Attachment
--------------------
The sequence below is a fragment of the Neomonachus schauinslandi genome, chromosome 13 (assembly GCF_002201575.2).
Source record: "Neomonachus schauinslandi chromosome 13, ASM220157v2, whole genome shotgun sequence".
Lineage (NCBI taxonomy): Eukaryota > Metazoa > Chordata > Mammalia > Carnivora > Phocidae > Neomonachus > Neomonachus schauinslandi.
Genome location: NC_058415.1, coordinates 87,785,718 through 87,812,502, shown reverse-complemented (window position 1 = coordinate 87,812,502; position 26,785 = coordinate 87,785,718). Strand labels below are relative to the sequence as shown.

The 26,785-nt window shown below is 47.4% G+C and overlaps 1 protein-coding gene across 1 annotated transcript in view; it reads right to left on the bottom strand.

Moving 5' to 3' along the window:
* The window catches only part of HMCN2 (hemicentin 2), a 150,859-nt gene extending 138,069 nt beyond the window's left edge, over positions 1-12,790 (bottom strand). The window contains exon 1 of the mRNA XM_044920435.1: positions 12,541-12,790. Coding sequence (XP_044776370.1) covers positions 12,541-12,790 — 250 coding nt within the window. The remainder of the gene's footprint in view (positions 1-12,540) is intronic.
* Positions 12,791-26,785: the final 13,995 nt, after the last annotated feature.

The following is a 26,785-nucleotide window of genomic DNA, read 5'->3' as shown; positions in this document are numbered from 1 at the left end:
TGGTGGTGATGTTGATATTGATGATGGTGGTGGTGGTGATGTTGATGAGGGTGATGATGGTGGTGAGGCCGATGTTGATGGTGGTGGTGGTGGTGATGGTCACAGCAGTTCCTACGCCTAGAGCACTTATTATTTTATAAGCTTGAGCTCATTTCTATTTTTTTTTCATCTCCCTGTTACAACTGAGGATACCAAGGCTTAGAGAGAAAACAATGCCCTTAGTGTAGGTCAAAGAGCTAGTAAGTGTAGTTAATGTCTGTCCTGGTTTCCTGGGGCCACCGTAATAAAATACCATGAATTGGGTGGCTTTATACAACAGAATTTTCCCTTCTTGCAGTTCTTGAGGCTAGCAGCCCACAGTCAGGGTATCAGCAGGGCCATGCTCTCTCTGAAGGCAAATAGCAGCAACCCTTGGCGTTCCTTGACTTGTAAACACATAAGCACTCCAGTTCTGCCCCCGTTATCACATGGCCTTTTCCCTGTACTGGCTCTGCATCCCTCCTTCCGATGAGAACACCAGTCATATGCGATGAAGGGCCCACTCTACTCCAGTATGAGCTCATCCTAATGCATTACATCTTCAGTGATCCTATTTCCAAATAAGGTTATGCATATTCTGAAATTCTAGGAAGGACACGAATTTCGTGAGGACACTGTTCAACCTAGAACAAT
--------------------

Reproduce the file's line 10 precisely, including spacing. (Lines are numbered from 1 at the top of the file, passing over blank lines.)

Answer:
TGGTGGTGATGTTGATATTGATGATGGTGGTGGTGGTGATGTTGATGAGGGTGATGATGGTGGTGAGGCCGATGTTGATGGTGGTGGTGGTGGTGATGGTCACAGCAGTTCCTACGCCTAGAGCACTTATTATTTTATAAGCTTGAGCTCATTTCTATTTTTTTTTCATCTCCCTGTTACAACTGAGGATACCAAGGCTTAGAGAGAAAACAATGCCCTTAGTGTAGGTCAAAGAGCTAGTAAGTGTAGTTAATGTCTGTCCTGGTTTCCTGGGGCCACCGTAATAAAATACCATGAATTGGGTGGCTTTATACAACAGAATTTTCCCTTCTTGCAGTTCTTGAGGCTAGCAGCCCACAGTCAGGGTATCAGCAGGGCCATGCTCTCTCTGAAGGCAAATAGCAGCAACCCTTGGCGTTCCTTGACTTGTAAACACATAAGCACTCCAGTTCTGCCCCCGTTATCACATGGCCTTTTCCCTGTACTGGCTCTGCATCCCTCCTTCCGATGAGAACACCAGTCATATGCGATGAAGGGCCCACTCTACTCCAGTATGAGCTCATCCTAATGCATTACATCTTCAGTGATCCTATTTCCAAATAAGGTTATGCATATTCTGAAATTCTAGGAAGGACACGAATTTCGTGAGGACACTGTTCAACCTAGAACAAT